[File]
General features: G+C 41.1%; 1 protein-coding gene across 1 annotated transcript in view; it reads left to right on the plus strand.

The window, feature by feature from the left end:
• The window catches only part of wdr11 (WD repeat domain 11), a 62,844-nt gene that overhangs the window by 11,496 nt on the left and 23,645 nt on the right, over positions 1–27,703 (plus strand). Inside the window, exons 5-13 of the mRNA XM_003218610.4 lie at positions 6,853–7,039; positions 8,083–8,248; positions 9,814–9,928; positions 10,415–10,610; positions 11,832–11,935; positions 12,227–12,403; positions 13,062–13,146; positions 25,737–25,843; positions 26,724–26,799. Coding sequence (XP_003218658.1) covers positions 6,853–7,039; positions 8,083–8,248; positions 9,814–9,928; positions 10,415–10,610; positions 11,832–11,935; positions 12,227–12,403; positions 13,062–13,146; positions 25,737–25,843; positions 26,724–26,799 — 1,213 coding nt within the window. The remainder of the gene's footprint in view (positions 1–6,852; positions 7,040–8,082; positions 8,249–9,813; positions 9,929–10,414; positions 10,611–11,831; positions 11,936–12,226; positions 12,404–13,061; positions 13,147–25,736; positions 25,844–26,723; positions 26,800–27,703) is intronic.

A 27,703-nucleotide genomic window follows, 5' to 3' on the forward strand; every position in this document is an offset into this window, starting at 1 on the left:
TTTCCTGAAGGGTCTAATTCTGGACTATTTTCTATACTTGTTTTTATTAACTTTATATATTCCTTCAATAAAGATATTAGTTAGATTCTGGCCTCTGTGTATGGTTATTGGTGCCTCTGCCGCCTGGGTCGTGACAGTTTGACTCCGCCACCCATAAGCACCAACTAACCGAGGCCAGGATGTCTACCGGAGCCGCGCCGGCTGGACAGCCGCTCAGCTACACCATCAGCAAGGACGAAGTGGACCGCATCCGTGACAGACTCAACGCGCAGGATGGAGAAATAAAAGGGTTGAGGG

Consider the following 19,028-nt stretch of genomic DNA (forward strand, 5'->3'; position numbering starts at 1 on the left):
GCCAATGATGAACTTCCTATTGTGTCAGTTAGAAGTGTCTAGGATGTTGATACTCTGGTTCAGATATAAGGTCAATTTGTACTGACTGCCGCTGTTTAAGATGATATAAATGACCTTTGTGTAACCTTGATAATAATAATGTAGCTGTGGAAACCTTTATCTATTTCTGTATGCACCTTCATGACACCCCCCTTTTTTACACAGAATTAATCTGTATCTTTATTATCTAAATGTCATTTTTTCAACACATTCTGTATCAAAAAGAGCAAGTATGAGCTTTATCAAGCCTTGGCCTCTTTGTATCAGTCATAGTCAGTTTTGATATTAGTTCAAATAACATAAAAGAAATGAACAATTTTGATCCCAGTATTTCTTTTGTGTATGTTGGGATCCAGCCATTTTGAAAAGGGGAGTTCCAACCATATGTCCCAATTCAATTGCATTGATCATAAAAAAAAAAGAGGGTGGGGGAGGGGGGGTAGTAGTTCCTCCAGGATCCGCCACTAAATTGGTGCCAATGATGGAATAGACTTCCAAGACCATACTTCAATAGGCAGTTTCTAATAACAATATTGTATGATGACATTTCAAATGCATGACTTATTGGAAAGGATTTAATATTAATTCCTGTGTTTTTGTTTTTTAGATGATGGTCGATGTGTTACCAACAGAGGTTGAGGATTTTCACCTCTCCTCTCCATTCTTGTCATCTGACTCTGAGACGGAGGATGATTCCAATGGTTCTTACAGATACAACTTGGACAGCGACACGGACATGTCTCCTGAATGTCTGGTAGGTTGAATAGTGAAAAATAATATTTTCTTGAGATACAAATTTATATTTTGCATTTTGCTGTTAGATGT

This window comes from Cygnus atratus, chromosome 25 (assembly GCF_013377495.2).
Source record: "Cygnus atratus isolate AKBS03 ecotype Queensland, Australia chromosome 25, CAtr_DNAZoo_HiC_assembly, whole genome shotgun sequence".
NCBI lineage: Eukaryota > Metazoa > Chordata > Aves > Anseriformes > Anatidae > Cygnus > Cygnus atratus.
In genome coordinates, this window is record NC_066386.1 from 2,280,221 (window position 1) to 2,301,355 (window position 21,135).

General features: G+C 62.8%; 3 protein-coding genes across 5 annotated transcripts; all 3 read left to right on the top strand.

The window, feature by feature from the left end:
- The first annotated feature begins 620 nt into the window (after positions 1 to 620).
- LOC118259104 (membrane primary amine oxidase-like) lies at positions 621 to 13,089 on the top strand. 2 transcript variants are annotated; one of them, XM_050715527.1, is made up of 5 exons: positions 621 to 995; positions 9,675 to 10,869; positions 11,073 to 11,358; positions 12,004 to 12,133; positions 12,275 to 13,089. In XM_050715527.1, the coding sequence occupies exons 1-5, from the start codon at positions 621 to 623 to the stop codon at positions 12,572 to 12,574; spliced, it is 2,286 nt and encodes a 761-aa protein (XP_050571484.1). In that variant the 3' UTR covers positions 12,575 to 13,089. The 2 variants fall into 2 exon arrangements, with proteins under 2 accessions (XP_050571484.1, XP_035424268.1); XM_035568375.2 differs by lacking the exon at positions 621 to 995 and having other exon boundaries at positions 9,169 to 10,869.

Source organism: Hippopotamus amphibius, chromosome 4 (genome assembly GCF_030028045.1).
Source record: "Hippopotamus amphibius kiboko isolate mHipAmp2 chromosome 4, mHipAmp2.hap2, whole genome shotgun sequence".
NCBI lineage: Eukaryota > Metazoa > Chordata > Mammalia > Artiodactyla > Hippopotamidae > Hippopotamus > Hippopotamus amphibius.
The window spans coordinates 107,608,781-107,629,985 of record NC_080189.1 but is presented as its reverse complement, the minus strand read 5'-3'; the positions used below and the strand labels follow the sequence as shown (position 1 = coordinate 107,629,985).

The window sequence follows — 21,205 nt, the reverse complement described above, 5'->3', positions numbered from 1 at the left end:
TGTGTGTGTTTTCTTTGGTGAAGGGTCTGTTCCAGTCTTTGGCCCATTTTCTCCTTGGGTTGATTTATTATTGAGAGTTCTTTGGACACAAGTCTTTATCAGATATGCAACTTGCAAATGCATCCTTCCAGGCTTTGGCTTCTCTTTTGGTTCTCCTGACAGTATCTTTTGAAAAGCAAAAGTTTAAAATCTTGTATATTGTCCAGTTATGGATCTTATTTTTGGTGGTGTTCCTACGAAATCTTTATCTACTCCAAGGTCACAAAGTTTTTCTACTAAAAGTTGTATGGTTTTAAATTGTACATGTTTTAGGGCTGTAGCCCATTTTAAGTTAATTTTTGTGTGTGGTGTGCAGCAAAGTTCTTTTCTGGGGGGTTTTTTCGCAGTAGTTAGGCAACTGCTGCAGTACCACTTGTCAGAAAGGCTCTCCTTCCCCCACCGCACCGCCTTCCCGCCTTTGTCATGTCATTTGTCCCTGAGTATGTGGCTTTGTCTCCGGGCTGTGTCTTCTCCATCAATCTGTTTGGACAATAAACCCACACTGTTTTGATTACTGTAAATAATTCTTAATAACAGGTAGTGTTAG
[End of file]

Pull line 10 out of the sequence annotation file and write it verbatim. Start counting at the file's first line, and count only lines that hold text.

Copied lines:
NCBI lineage: Eukaryota > Metazoa > Chordata > Aves > Anseriformes > Anatidae > Cygnus > Cygnus atratus.